Coun. Larry Samson says the waterfront is “our greatest asset.”

City to reapply to rebuild Highway 19 from Simms Creek to south of Big Rock Boat Ramp

City council will resubmit a grant application to upgrade another section of the Old Island Highway despite hesitation from some councillors just weeks ago.

At last Wednesday’s committee of the whole meeting, council endorsed the Highway 19A improvement project as the priority for this year’s intake of the New Building Canada Fund – a joint fund between the province and the federal government.

The city tried to secure a grant from last year’s version of the grant program but was unsuccessful.

The project involves a rebuild of Highway 19A from Simms Creek to just south of the Big Rock Boat Ramp and would continue on the improvements made along the stretch of highway between Hilchey and Rockland nearly five years ago.

The project last year had been shortlisted by city staff from a list of 21 capital projects and subsequently endorsed by city council.

But at the last council meeting, on Feb. 21, council seemed as if it may have had a change of heart.

Coun. Charlie Cornfield questioned what would happen if council changed its priorities and Coun. Ron Kerr said he wasn’t confident the highway project was on the top of his list any longer.

“At this time I’m not 100 per cent sure that I think this highway improvement is a high priority,” Kerr said. “I think we should have more conversation about this and the organics facility.”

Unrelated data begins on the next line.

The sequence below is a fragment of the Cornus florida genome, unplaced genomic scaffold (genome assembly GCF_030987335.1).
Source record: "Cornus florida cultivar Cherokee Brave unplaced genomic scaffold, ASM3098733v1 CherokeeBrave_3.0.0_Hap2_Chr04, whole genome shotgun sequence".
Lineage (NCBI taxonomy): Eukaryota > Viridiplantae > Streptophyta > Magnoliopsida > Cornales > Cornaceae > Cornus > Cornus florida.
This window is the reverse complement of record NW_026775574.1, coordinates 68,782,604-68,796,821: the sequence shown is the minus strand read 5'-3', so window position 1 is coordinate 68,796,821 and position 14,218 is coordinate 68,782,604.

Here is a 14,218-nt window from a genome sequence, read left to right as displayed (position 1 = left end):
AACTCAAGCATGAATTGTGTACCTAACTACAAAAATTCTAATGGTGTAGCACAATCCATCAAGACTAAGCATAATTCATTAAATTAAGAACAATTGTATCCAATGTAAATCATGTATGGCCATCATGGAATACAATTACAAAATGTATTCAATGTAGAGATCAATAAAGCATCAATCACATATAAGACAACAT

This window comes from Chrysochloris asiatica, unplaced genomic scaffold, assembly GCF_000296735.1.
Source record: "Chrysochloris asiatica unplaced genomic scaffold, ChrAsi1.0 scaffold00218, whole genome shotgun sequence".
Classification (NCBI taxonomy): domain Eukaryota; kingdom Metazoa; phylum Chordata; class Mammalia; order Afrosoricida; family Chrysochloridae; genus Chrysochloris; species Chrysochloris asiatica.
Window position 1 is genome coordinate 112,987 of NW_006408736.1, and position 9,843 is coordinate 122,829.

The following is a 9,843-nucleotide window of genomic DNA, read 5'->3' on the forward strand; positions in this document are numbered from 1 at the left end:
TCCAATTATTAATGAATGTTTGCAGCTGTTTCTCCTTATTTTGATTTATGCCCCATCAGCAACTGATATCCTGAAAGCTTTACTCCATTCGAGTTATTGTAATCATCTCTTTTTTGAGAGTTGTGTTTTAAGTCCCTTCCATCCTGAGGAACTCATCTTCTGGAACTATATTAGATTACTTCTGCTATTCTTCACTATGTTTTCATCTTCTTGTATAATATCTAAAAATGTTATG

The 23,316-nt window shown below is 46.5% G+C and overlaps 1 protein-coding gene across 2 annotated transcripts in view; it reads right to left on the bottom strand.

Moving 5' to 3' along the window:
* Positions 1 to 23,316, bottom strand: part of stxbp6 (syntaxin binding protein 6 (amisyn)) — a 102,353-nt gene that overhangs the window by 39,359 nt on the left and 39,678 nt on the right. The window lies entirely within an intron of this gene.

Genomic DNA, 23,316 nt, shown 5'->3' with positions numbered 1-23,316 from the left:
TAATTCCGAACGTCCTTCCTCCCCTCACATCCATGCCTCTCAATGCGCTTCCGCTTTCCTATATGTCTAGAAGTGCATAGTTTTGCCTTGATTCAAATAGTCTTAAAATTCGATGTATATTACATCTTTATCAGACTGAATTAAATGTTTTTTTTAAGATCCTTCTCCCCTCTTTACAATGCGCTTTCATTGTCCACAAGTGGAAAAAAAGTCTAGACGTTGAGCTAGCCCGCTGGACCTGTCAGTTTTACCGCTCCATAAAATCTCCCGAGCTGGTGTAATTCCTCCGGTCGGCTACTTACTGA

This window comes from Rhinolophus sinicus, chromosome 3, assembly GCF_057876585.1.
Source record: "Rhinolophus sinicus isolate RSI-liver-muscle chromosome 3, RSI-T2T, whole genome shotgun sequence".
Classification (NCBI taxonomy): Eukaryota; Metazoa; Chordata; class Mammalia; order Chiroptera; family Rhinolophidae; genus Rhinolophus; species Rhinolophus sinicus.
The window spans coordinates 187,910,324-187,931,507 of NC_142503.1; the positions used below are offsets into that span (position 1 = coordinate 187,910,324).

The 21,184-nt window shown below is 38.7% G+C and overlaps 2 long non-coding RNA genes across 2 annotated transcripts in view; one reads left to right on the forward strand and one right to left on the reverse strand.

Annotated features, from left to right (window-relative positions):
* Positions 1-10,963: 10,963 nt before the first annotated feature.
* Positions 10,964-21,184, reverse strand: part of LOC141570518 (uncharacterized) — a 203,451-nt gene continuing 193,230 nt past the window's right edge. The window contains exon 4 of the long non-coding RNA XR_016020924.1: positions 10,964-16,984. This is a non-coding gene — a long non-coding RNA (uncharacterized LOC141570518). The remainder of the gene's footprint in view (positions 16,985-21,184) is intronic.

An organics facility, which would be run out of the city’s Norm Wood Environmental Centre, has been on the city’s radar for some time.

The proposal is to build a compost facility that would serve the North Island and the Comox Valley and would process household, commercial and institutional organics and yard waste.

However, consulting firm AECOM, hired by the Comox Strathcona Waste Management Service to study the region’s solid waste system, came back with a report in 2013 that suggested an organics facility may be more expensive than it’s worth.

Coun. Larry Samson reminded council of that at the Feb. 21 council meeting.

“We’ve heard that the Comox Strathcona Waste Management, they’re not giving much credence to organics,” Samson said.

“There was a business case done that doesn’t show there’s much advantage, so we’re going to be butting heads with the Comox Valley.”

Samson urged council to continue to support the highway upgrades.

“Our greatest asset in our community is our Sea Walk,” Samson said. “It’s what everybody talks about, it’s what everybody uses. All you have to do is drive by there, day after day, and see the people out there, whether it’s raining, whether it’s sunny. It is in my estimation one of our greatest assets.”

But council still made the decision to defer the item to its committee of the whole meeting, which took place two days after the regular council meeting.

Now with council choosing to stick with the highway project, the city has until April 28 to apply to the New Building Canada-Small Community Fund Program which provides up to two thirds of project funding to local governments with populations of less than 100,000 people.

The federal and provincial governments together have committed to $1 billion for eligible projects which must related to economic growth, a cleaner environment, and stronger communities.